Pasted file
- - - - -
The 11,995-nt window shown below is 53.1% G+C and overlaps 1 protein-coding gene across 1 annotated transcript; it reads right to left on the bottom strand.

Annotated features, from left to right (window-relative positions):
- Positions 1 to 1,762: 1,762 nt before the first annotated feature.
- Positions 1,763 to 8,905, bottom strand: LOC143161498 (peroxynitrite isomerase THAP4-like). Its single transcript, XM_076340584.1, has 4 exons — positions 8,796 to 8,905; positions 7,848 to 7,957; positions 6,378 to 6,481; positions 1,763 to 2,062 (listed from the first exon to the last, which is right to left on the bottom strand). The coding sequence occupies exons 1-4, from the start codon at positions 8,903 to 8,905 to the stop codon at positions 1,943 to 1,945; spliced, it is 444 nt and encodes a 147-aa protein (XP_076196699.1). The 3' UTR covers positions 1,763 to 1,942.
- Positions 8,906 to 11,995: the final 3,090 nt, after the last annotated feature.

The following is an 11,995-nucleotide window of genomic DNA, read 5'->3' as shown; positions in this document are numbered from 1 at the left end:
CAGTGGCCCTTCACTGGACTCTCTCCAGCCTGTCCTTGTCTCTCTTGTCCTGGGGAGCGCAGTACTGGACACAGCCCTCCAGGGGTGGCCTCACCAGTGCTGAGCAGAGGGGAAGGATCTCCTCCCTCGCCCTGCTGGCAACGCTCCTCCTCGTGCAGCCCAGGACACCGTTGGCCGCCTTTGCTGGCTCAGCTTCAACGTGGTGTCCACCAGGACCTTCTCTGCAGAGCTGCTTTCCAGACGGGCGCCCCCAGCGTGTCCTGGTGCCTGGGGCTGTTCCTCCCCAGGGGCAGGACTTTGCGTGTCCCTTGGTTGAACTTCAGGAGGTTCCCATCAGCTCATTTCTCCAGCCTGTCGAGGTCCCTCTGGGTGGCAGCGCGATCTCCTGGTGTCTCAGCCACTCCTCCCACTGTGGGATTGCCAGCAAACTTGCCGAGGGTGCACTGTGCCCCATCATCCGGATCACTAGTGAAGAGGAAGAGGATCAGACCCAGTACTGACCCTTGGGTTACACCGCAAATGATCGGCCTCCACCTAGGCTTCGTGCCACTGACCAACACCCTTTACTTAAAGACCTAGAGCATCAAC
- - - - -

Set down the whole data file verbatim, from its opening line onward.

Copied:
The 11,995-nt window shown below is 53.1% G+C and overlaps 1 protein-coding gene across 1 annotated transcript; it reads right to left on the bottom strand.

Annotated features, from left to right (window-relative positions):
- Positions 1 to 1,762: 1,762 nt before the first annotated feature.
- Positions 1,763 to 8,905, bottom strand: LOC143161498 (peroxynitrite isomerase THAP4-like). Its single transcript, XM_076340584.1, has 4 exons — positions 8,796 to 8,905; positions 7,848 to 7,957; positions 6,378 to 6,481; positions 1,763 to 2,062 (listed from the first exon to the last, which is right to left on the bottom strand). The coding sequence occupies exons 1-4, from the start codon at positions 8,903 to 8,905 to the stop codon at positions 1,943 to 1,945; spliced, it is 444 nt and encodes a 147-aa protein (XP_076196699.1). The 3' UTR covers positions 1,763 to 1,942.
- Positions 8,906 to 11,995: the final 3,090 nt, after the last annotated feature.

The following is an 11,995-nucleotide window of genomic DNA, read 5'->3' as shown; positions in this document are numbered from 1 at the left end:
CAGTGGCCCTTCACTGGACTCTCTCCAGCCTGTCCTTGTCTCTCTTGTCCTGGGGAGCGCAGTACTGGACACAGCCCTCCAGGGGTGGCCTCACCAGTGCTGAGCAGAGGGGAAGGATCTCCTCCCTCGCCCTGCTGGCAACGCTCCTCCTCGTGCAGCCCAGGACACCGTTGGCCGCCTTTGCTGGCTCAGCTTCAACGTGGTGTCCACCAGGACCTTCTCTGCAGAGCTGCTTTCCAGACGGGCGCCCCCAGCGTGTCCTGGTGCCTGGGGCTGTTCCTCCCCAGGGGCAGGACTTTGCGTGTCCCTTGGTTGAACTTCAGGAGGTTCCCATCAGCTCATTTCTCCAGCCTGTCGAGGTCCCTCTGGGTGGCAGCGCGATCTCCTGGTGTCTCAGCCACTCCTCCCACTGTGGGATTGCCAGCAAACTTGCCGAGGGTGCACTGTGCCCCATCATCCGGATCACTAGTGAAGAGGAAGAGGATCAGACCCAGTACTGACCCTTGGGTTACACCGCAAATGATCGGCCTCCACCTAGGCTTCGTGCCACTGACCAACACCCTTTACTTAAAGACCTAGAGCATCAAC